The long-lasting effects of family and childhood on adult wellbeing: Evidence from British cohort data

The long-lasting effects of family and childhood on adult wellbeing: Evidence from British cohort data. SarahFlèche, Warn N. Lekfuangfu, Andrew E. Clark. Journal of Economic Behavior & Organization, April 18 2019.

Abstract: To what extent do childhood experiences continue to affect adult wellbeing over the life course? Previous work on this link has been carried out either at one particular adult age or for some average over adulthood. We here use two British birth-cohort datasets (the 1958 NCDS and the 1970 BCS) to map out the time profile of the effect of childhood experiences on adult outcomes, including life satisfaction. We find that the effects of many aspects of childhood do not fade away over time but are rather remarkably stable. In both birth-cohorts, child non-cognitive skills are the strongest predictors of adult life satisfaction at all ages. Of these, emotional health is the strongest. Childhood cognitive performance is more important than good conduct in explaining adult life satisfaction in the earlier NCDS cohort, whereas this ranking is inverted in the more recent BCS.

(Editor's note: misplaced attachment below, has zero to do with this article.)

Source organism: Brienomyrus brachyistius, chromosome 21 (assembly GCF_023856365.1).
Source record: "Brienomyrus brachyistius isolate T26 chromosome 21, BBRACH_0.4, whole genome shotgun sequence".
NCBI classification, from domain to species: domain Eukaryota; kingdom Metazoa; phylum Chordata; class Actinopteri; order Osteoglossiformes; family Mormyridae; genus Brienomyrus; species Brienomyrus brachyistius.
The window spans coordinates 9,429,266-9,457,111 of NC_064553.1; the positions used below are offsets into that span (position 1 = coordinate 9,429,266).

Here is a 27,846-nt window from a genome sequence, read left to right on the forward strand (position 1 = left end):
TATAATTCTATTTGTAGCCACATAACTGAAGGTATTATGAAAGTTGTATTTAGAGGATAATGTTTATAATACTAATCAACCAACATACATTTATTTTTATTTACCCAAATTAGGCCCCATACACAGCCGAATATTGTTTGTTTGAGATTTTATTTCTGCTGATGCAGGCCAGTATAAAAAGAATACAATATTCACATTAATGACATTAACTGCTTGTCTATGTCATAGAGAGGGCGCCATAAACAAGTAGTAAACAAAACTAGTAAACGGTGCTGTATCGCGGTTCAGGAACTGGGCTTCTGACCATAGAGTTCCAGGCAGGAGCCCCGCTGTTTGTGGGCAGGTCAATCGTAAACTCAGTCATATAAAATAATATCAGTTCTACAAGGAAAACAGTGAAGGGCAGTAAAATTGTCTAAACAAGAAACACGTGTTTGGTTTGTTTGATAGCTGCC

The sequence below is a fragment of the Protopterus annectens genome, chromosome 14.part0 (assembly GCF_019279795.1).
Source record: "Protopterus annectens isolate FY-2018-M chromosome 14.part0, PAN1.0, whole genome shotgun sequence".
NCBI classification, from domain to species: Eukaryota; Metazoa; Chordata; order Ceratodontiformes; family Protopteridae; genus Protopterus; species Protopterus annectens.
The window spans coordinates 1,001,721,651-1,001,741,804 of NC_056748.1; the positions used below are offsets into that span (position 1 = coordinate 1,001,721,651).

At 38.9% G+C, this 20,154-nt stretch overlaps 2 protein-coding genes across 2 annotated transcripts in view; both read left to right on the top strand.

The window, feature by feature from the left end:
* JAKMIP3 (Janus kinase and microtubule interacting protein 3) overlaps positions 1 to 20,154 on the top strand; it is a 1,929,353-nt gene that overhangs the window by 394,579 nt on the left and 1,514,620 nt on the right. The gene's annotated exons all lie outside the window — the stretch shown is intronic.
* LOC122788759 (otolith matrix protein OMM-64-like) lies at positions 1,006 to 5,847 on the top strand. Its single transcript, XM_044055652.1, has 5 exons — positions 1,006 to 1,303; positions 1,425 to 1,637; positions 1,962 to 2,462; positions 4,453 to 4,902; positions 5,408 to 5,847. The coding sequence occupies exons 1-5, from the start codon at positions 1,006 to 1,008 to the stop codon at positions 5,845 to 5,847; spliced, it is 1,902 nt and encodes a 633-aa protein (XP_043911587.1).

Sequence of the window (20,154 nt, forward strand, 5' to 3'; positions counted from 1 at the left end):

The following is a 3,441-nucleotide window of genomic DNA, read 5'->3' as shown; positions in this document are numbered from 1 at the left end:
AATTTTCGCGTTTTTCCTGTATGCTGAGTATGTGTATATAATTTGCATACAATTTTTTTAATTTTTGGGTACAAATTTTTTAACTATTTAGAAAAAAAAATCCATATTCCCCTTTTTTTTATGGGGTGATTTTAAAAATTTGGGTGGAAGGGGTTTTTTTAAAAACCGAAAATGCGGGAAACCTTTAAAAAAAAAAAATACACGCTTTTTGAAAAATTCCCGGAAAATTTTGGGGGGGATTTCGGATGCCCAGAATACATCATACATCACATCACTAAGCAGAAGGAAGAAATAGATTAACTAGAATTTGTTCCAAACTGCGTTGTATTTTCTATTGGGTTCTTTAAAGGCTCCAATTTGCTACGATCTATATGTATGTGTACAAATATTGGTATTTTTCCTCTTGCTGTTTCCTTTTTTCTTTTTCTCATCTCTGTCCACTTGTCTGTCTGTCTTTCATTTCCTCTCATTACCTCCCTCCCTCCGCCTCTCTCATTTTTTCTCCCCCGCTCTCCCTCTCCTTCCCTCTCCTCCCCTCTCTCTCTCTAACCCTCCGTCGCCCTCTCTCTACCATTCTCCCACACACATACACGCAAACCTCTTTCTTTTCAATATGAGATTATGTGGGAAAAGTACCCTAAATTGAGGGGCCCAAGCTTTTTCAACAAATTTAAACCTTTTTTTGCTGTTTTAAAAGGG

6. Conclusions

There is now increasing interest in not only the contemporaneous correlates of subjective well-being but also the distal correlates. We here use two UK birth cohorts, the 1958 NCDS and the 1970 BCS, to show how family background and childhood variables are related to life satisfaction measured at a variety of adult ages.

There are first a number of similar findings across the two cohorts. Perhaps the most important one is that there is little evidence that the distal determinants of adult well-being change over time: the childhood factors that predict life satisfaction in the 20s predict it just as well in the 40s and beyond. The effect of childhood and family does not then fade away over time. In both cohort datasets, it is childhood emotional health that is the strongest predictor of adult life satisfaction.

The predictors of adult life satisfaction are not entirely the same in the BCS and NCDS, however. In particular, the role of childhood intellectual performance is weaker in the later cohort, while the effect of childhood behaviour is stronger (childhood behaviour is not significantly correlated with adult life satisfaction in the NCDS).

When we add adult outcomes, we find that adult emotional health has the largest correlation with adult life satisfaction at all ages in both datasets, but there is little independent role for education. There are again some notable differences: family is more important in the NCDS than in the BCS (although the family effect is notably larger in the latter for respondents in their 30s). Physical health is less important in general in the NCDS, but its coefficient does increase sharply for the respondents at age 50.